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IUPAC name 9H-xanthen-9-one
Other names xanthone
diphenyline ketone oxide
CAS number 90-47-1
Molecular formula C13H8O2
Molar mass 196.19 g/mol
Appearance off-white solid
Melting point

174 °C (447 K)

Boiling point

351 °C (624 K)

Solubility in water sl. sol. in hot water
R-phrases R36/37/38
S-phrases S26,S37[1]
Related Compounds
Related compounds xanthene
Except where noted otherwise, data are given for
materials in their standard state
(at 25 °C, 100 kPa)

Infobox disclaimer and references

Xanthone is an organic compound with the molecular formula C13H8O2. It can be prepared by the heating of phenyl salicylate.[2] In 1939, xanthone was introduced as an insecticide. Xanthone currently finds uses as ovicide for codling moth eggs and as a larvicide.[3] It is also used in the preparation of xanthydrol, used in the determination of urea levels in the blood.

Xanthones are natural constituents of plants in the families Bonnetiaceae and Clusiaceae. Xanthones are also reported from some species in the family Podostemaceae.[4]

Similar compounds

The chemical structure of xanthone forms the central core of a variety of naturally occurring organic compounds, such as mangostin, which are sometimes collectively referred to as xanthones.[5] Over 200 xanthones have been identified. Many of these xanthones are found in the pericarp of the mangosteen fruit (Garcinia mangostana), which can be found in the region of Southeast Asia.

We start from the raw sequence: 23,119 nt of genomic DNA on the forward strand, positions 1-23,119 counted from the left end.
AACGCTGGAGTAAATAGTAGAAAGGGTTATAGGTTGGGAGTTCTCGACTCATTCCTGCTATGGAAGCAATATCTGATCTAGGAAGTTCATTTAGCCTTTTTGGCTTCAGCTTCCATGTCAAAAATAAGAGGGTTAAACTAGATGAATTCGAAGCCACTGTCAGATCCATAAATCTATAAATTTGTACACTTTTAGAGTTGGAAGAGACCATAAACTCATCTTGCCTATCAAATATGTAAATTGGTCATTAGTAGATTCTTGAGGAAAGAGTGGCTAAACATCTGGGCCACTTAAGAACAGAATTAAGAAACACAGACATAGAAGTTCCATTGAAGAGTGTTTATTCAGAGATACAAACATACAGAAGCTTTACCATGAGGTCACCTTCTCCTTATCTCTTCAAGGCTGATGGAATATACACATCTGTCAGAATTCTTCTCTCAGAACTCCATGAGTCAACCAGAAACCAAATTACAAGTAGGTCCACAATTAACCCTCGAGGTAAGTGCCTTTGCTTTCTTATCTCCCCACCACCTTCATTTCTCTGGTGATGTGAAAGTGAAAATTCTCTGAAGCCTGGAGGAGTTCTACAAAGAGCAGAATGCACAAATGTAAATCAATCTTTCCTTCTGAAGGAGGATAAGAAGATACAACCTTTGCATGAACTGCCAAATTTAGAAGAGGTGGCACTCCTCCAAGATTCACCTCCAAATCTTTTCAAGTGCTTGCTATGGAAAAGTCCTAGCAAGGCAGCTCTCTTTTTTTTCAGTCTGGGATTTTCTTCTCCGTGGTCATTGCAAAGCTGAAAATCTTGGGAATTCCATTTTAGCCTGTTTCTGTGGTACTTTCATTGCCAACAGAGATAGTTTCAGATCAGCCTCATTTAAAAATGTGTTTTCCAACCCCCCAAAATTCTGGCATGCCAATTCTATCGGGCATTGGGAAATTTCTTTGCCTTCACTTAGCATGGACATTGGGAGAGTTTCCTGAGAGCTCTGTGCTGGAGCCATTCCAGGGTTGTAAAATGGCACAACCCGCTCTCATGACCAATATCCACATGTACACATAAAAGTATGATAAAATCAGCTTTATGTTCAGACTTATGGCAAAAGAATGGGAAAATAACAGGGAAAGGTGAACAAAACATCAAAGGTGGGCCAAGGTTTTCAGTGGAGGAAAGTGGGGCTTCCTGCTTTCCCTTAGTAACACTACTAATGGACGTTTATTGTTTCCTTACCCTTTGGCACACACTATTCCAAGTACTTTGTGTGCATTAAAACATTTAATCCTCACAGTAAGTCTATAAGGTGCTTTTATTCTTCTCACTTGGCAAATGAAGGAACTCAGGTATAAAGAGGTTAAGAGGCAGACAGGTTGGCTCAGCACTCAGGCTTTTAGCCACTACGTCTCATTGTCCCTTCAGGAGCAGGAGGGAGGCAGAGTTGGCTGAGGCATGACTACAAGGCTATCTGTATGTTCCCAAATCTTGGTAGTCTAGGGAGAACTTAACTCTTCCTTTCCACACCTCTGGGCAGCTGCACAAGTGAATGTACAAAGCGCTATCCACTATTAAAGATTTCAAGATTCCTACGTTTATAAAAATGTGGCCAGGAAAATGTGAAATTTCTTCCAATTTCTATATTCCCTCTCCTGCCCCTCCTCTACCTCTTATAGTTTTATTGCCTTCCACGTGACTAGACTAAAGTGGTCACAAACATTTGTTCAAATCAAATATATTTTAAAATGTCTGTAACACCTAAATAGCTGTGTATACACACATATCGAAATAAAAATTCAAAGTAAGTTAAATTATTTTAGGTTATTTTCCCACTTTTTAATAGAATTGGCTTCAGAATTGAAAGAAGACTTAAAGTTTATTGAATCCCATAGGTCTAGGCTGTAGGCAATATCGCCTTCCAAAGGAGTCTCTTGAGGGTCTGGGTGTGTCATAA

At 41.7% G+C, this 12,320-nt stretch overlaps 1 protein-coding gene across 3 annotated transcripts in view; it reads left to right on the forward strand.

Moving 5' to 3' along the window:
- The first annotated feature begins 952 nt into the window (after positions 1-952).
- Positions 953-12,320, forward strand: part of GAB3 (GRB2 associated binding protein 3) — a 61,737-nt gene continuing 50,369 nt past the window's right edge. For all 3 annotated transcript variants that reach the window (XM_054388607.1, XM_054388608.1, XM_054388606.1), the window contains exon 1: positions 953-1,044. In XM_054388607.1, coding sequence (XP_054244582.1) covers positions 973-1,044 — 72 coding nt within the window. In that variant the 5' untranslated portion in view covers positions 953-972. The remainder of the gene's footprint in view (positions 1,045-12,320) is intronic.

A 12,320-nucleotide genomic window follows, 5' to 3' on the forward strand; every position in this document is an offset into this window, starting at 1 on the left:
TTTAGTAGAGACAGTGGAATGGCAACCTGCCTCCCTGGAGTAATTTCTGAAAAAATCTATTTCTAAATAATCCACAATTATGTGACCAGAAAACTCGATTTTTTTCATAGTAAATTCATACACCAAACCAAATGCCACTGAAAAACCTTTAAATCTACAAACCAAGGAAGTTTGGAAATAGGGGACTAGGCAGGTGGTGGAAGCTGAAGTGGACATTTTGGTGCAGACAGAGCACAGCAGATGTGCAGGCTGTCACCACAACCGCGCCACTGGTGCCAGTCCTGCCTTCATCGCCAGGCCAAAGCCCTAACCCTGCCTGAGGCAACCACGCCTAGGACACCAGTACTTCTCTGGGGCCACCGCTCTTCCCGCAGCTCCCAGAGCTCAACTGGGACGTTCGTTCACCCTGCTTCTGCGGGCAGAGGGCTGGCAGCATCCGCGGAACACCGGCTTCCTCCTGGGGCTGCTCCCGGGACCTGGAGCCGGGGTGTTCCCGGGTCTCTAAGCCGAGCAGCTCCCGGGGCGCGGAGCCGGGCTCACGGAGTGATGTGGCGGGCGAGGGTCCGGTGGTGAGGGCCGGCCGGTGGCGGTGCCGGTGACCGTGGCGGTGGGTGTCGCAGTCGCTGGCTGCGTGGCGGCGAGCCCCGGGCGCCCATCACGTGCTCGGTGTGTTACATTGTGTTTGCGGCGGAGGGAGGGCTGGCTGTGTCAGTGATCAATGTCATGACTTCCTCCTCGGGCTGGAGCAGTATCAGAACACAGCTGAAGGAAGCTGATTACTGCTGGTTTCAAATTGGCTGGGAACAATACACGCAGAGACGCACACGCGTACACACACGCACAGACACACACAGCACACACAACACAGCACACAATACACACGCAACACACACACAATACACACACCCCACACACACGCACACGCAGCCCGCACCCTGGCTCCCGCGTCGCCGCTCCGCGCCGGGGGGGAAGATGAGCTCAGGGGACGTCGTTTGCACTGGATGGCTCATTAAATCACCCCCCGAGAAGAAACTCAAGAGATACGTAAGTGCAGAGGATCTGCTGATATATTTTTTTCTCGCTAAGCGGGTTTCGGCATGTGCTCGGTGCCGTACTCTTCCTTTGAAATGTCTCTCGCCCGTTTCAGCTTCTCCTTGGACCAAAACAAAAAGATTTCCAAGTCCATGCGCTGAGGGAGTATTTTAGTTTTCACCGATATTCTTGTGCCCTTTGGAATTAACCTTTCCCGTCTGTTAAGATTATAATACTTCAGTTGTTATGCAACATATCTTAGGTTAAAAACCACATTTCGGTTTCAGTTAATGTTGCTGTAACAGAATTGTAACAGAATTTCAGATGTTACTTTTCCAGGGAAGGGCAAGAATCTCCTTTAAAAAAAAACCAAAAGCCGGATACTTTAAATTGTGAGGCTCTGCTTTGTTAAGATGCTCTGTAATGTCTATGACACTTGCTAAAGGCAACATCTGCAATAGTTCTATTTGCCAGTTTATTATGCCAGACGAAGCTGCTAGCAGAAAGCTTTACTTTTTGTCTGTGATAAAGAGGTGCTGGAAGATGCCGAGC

1. ^ MSDS from AlphaAesar
  2. ^ Organic Syntheses, Coll. Vol. 1, p.552 (1941) - preparation of xanthone
  3. ^ Steiner, L. F. and S. A. Summerland. 1943. Xanthone as an ovicide and larvicide for the codling moth. Journal of economic entomology 36, 435-439.
  4. ^ *Angiosperm Phylogeny Group (2003). An update of the Angiosperm Phylogeny Group classification for the orders and families of flowering plants: APG II. Botanical Journal of the Linnean Society 141: 399-436 (Available online: Abstract | Full text (HTML) | Full text (PDF))
  5. ^ - journal articles on xanthones
This article is licensed under the GNU Free Documentation License. It uses material from the Wikipedia article "Xanthone". A list of authors is available in Wikipedia.
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